An article I’d read compared a human’s sense of smell to the olfactory might of a dog and concluded that a dog’s sense of smell is 10,000 to 100,000 more acute than that of humans. “Let’s suppose they’re just 10,000 times better,” says James Walker, former director of the Sensory Research Institute at Florida State University, who, with several colleagues, came up with that jaw-dropping estimate during a rigorously designed, oft-cited study. “If you make the analogy to vision, what you and I can see at a third of a mile, a dog could see more than 3,000 miles away and still see as well.” (Source: Nova Dogs’ Dazzling Sense of Smell)
Watching the concentration and the alertness I realize just how important it is for her to spend time outdoors even if it isn’t rollicking in the park.
While this afternoon on the front porch doesn’t substitute for the physical activity of running around in the park it’s a sensory stimulation that beats being confined to the house. During those hours of cabin fever she shuts down; sluggish, dead to the world and disinterested, waiting for something to do. Look at her eyes, wide open and unfocused. She might lay down in a spot of cloud filtered sun that slips weakly through the front window and then she’ll follow that spot as it travels around the floor until it’s gone with the setting sun. Now and then she walks to the sliding glass door asking to go out, stick her nose out in the storm and looks at me as if to say, “Oh hell no.” Then she might trot to the front door as if the rain is only falling on one side of the house. She looks up, “You mean it rains on BOTH sides of the house?”
Back on the front porch some birds land on the patches of what’s left of our front lawn bringing her partially to her feet, nose forward and twitching, hardened body quivering, tail out and alert. Lexi’s a Gordon Setter, first bred in Scotland with a history that dates back to the 17th century and described as “the black avenger of the Highlands, a substantial bird dog named for a Scottish aristocrat. Athletic and outdoorsy, Gordons are bold, confident, and resolute in the field, and sweetly affectionate by the fireside… and built to withstand their homeland’s tough terrain and foul weather.”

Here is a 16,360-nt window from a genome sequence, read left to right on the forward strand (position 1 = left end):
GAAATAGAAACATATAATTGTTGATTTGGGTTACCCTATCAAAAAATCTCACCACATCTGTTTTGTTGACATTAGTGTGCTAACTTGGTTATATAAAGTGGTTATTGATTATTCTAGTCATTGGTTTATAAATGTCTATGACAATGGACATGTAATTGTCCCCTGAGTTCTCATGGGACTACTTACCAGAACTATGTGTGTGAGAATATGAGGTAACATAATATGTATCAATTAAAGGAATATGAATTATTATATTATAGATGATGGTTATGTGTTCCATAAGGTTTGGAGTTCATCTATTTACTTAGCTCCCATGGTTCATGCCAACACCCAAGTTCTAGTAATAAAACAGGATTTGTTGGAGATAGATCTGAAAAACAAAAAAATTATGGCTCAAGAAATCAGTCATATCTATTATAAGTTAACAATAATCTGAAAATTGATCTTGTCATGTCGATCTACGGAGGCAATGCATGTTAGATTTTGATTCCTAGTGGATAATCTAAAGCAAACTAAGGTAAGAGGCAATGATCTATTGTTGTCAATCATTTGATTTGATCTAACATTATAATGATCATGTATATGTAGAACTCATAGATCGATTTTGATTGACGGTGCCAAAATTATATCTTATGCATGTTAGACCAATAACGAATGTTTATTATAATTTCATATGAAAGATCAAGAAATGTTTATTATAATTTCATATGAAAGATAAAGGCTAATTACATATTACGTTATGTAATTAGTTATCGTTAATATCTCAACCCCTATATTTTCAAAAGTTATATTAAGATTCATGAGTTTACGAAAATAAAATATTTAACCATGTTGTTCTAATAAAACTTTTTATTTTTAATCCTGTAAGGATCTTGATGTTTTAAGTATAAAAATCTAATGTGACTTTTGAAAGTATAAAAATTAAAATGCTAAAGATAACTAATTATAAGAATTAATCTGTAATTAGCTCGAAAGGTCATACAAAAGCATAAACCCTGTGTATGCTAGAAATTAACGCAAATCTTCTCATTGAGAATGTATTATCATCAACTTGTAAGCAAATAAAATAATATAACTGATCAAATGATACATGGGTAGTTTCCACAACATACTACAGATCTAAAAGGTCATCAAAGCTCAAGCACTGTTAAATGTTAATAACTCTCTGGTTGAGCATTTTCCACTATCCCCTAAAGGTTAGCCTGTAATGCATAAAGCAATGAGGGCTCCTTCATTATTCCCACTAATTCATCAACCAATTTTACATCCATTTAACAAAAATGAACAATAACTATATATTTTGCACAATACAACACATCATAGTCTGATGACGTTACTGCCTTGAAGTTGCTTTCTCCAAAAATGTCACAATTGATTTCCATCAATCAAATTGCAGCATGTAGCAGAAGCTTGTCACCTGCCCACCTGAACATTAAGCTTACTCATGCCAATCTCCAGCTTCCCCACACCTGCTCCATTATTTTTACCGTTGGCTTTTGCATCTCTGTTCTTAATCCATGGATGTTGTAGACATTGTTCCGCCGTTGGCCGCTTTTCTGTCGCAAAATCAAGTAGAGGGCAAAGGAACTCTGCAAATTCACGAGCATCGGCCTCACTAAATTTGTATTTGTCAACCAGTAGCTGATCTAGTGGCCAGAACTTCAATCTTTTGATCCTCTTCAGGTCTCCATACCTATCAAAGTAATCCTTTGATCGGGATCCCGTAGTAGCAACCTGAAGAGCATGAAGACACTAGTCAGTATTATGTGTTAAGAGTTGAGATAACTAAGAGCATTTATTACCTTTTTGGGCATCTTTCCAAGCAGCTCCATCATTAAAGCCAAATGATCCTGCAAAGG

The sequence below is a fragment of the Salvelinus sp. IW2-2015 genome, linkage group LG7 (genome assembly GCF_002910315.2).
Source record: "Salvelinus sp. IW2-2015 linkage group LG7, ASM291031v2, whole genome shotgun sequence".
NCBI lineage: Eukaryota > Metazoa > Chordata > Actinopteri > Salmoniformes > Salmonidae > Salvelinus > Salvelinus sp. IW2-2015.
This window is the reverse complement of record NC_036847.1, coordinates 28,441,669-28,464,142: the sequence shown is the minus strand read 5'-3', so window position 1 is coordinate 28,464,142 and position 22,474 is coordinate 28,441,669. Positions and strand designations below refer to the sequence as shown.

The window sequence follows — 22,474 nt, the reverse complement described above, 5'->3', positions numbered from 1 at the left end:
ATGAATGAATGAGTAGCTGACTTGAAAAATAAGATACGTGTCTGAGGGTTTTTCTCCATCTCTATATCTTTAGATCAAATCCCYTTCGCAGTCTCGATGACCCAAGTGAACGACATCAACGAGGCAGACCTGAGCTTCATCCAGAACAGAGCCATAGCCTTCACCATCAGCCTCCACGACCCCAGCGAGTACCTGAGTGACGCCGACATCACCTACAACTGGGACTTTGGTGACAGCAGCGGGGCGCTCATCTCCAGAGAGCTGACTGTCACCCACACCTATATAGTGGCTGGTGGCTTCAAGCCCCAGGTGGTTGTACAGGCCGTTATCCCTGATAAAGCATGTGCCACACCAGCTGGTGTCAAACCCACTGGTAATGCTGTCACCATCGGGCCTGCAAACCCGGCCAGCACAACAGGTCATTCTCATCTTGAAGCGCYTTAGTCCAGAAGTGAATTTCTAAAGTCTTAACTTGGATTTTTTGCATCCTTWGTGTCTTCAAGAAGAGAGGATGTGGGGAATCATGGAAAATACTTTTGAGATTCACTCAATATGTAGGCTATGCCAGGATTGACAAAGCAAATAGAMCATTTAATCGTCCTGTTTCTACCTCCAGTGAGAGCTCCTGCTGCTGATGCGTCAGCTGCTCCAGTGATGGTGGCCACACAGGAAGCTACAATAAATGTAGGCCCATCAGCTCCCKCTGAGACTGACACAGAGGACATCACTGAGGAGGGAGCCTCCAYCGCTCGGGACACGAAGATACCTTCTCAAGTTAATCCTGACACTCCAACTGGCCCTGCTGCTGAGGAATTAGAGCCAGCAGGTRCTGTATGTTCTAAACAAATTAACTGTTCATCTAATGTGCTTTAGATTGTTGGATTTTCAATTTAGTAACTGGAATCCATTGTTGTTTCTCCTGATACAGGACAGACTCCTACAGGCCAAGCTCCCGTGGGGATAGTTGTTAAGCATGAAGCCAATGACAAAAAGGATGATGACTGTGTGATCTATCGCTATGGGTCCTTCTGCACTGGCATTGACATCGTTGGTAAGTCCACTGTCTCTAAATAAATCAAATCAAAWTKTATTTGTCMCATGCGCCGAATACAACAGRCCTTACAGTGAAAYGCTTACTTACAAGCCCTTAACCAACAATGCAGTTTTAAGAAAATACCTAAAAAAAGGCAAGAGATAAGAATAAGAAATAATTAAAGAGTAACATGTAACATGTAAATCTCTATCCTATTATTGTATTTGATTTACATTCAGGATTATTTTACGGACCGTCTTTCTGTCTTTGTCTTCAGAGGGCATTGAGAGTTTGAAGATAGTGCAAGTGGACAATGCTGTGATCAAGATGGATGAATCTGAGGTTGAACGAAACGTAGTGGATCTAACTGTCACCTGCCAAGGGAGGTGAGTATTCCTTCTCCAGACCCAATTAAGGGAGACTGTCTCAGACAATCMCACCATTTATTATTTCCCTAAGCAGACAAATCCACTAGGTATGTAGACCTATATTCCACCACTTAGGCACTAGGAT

So Lexi is a hunter by trade; gun dogs they’re called. Her craft is to find birds in the field and point. Her tools are her nose, eyes, stamina and a boundless desire to please her human. But it’s the nose that’s the primary tool and her skill in putting it to work comes from an instinct hardwired into her through centuries of breeding and heredity. I don’t hunt and haven’t in over forty years. Killing a bird just going about its birdy business just isn’t in me.
The birds flit, Lexi jumps to her feet, lunges to the end of her leash and looks back as if imploring me to let her give chase. “Sorry girl,” I tell her, “you chase those birds into the hills and you’ll be lost for good and coyote bait.”
She glances to where the birds were, satisfied or maybe disappointed that they’re gone and then comes back to the warm stones and curls up beside me as I reach for Lincoln. We exchange glances and then go back to our respective delights, reading and sniffing and enjoying each other’s company.
Glancing from my book I see that in a most un-avenger like manner she’s crossed her legs like a genteel little lady.
“You know, a dog can snap you out of any kind of bad mood that you’re in faster than you can think of.” - Jill Abramson